Blue Origin carried out a successful test of the abort system of its New Shepard suborbital vehicle Oct. 5, managing to safely land both the vehicle’s crew capsule and propulsion module.

The New Shepard vehicle lifted off from its test site in West Texas at 11:36 a.m. Eastern. The launch was delayed by more than a half-hour because of an unspecified problem with the vehicle discovered a little more than one minute before the original liftoff time, causing the countdown to hold and then recycle before restarting.

Approximately 45 seconds after liftoff, the vehicle’s crew capsule fired its solid-fuel abort motor, sending it away from the propulsion module. The capsule then descended under parachutes, as it would on a typical flight after separating from the booster, landing four minutes and 15 seconds after liftoff.

Blue Origin had warned that the abort test would likely destroy the propulsion module, as the force of the abort motor pushed it off course and subjected it to unplanned aerodynamic forces. However, the booster continued to fly normally after the capsule escaped. The booster descended to a powered landing on a pad seven-and-a-half minutes after liftoff, leaning to one side slightly and appearing singed, but otherwise in good condition.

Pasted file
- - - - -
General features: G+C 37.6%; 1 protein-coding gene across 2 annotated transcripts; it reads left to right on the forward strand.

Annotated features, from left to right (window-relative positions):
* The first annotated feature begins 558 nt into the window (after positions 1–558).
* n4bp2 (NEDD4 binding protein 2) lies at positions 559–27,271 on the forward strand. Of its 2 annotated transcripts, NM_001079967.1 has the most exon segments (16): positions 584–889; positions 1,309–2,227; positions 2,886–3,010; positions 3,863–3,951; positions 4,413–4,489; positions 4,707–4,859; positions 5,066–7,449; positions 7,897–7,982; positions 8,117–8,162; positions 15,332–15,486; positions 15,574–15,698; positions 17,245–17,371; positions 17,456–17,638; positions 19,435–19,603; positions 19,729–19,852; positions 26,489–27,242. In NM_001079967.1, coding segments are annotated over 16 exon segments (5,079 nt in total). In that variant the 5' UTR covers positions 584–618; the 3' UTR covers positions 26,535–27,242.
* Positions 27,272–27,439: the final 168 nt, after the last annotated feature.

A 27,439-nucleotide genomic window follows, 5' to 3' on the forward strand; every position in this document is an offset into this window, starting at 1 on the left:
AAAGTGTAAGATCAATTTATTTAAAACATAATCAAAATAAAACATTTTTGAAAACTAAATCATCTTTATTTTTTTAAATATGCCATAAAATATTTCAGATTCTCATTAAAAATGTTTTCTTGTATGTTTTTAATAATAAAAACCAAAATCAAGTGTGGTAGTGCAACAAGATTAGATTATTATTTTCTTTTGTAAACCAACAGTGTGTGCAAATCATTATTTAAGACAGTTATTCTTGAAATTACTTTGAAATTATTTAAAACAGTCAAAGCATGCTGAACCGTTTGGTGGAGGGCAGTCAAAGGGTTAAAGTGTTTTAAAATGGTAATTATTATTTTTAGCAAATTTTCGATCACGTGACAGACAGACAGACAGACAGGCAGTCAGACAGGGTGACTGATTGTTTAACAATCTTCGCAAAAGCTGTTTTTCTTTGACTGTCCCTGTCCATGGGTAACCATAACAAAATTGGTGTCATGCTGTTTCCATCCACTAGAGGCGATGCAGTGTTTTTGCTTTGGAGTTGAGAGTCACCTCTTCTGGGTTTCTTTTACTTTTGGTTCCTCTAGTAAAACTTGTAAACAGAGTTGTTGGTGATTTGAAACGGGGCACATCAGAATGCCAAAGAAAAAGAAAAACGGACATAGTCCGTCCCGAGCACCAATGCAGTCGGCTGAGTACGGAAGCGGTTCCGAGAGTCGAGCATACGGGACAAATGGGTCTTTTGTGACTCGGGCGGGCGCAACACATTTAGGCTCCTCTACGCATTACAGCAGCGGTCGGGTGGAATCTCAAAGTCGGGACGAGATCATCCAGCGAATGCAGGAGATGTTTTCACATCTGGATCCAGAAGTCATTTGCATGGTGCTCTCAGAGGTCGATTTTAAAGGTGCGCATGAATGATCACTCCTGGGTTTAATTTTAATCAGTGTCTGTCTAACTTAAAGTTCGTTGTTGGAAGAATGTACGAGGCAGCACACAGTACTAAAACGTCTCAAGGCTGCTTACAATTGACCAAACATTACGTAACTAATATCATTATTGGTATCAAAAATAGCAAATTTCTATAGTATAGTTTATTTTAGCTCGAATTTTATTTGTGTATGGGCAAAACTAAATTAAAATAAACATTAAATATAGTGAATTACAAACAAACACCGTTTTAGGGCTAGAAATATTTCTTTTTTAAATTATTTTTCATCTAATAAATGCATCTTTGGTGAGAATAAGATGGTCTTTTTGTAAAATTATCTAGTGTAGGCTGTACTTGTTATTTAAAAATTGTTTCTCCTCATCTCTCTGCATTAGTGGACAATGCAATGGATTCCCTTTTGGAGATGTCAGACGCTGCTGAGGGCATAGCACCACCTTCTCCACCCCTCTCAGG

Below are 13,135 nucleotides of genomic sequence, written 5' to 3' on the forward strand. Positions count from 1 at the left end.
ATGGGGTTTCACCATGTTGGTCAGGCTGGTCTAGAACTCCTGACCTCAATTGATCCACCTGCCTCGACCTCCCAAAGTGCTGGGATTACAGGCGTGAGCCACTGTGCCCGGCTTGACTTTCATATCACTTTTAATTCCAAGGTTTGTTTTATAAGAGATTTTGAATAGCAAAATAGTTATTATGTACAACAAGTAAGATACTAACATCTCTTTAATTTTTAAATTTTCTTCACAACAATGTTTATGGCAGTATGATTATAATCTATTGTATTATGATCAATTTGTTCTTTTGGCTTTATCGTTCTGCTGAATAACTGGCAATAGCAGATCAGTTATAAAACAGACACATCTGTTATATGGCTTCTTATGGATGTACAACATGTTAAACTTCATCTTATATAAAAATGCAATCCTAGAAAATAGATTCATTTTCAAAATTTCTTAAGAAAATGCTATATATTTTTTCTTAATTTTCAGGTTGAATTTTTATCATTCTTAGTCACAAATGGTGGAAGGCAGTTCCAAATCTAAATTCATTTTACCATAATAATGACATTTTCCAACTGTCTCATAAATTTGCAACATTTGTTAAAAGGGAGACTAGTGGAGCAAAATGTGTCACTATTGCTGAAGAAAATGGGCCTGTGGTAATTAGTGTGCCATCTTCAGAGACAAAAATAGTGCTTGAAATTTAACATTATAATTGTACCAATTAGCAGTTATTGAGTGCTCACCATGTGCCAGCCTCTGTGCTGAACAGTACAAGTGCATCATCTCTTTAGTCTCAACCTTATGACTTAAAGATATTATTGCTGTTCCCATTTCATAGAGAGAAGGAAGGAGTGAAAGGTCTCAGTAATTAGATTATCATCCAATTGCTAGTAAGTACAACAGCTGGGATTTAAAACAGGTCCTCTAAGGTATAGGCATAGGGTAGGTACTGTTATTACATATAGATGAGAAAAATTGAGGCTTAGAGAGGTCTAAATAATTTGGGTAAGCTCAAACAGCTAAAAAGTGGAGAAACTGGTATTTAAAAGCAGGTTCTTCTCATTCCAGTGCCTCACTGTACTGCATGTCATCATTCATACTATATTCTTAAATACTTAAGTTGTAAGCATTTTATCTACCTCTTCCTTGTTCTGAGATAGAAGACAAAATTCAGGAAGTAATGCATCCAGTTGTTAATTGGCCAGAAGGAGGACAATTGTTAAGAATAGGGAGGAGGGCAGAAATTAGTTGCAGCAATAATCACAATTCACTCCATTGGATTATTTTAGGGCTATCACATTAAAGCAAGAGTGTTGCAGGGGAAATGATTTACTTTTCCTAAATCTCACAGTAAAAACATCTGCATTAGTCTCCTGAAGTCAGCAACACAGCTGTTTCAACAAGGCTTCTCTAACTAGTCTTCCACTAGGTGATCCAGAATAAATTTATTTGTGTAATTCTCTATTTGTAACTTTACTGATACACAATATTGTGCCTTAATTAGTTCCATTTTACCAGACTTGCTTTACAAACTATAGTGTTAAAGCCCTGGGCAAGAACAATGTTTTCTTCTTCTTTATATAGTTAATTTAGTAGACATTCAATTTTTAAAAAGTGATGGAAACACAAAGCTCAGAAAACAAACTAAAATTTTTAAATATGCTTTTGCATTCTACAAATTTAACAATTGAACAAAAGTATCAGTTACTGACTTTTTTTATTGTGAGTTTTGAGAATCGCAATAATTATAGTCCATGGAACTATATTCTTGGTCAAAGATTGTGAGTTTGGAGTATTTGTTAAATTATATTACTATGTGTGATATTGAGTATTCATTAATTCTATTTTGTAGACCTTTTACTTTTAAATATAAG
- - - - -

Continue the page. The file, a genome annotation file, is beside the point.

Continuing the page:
The company emphasized prior to the test that a successful demonstration of the capsule abort system was the only objective of this test flight. “Today, we’re likely going to lose the New Shepard booster,” Ariane Cornell, one of the hosts of the Blue Origin webcast, said prior to liftoff. “Today’s mission is totally focused on a successful crew capsule escape with the understanding that the booster will likely be lost.”

The test was the fifth flight of the propulsion module, which made successful vertical powered landings on previous test flights between November 2015 and June 2016. The company said prior to the test that, regardless of the outcome, it would retire this module after the flight. Cornell said afterwards that both the module and crew capsule will be retired, “but we’ll certainly find a place for these vehicles to be seen by everybody.”

One other propulsion module was lost on an April 2015 test flight because of a hydraulics problem that prevented a landing. On a tour of the company’s factory in Kent, Washington, earlier this year, three other propulsion modules were in various stages of construction. Cornell said that “replacement next-gen New Shepard boosters and capsules” are being assembled for upcoming tests.

The successful abort test is a major milestone in Blue Origin’s development of the New Shepard system, which the company plans to offer commercially for space tourism and research applications. The company hasn’t said when those commercial flights will begin, and is not yet selling tickets for those flights.

Those who do fly on New Shepard will get a special perk beyond the flight itself, Cornell said during the webcast. “We’re going to make sure that our astronauts that fly on New Shepard are going to get first access to tickets on New Glenn,” an orbital launch system the company announced last month that will begin flights by the end of the decade.